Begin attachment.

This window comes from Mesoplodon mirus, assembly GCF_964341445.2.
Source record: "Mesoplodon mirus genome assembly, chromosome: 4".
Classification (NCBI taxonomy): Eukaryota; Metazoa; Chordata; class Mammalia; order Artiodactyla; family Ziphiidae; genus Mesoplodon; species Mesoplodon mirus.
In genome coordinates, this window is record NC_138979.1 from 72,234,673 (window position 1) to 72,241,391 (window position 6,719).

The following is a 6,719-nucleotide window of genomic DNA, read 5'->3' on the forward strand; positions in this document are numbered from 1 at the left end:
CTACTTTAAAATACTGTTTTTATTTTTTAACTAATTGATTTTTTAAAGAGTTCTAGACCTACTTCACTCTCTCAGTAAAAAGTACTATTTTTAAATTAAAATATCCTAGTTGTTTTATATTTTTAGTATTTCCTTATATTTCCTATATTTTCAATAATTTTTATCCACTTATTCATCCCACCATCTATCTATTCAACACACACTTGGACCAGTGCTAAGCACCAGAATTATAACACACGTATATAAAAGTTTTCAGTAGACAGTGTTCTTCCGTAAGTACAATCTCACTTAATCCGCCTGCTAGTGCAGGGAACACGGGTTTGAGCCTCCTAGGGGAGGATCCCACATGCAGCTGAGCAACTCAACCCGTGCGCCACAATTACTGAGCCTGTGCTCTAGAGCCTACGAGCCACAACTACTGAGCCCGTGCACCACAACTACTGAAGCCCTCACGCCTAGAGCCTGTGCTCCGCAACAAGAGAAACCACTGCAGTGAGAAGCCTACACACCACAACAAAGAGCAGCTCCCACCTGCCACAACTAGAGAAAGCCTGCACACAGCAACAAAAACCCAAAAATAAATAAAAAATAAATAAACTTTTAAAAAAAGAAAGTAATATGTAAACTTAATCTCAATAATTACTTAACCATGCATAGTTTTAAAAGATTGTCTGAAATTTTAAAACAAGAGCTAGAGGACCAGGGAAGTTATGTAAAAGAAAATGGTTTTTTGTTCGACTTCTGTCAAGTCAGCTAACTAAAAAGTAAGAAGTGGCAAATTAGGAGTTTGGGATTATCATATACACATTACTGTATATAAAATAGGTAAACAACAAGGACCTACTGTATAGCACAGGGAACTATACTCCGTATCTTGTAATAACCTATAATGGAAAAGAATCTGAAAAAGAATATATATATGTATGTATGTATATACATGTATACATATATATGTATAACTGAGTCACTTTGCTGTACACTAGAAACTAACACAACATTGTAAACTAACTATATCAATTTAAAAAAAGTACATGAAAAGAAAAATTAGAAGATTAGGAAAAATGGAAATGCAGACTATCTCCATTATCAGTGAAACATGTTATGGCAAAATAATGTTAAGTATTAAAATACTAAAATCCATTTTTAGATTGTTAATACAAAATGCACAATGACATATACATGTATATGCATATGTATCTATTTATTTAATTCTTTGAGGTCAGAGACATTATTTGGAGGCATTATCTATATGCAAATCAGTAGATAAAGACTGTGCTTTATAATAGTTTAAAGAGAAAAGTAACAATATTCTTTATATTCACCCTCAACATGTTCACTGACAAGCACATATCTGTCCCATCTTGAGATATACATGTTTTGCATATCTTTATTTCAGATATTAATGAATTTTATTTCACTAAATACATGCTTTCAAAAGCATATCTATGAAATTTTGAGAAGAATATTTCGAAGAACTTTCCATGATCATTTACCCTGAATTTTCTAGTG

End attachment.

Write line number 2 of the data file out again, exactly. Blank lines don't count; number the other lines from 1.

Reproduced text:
Source record: "Mesoplodon mirus genome assembly, chromosome: 4".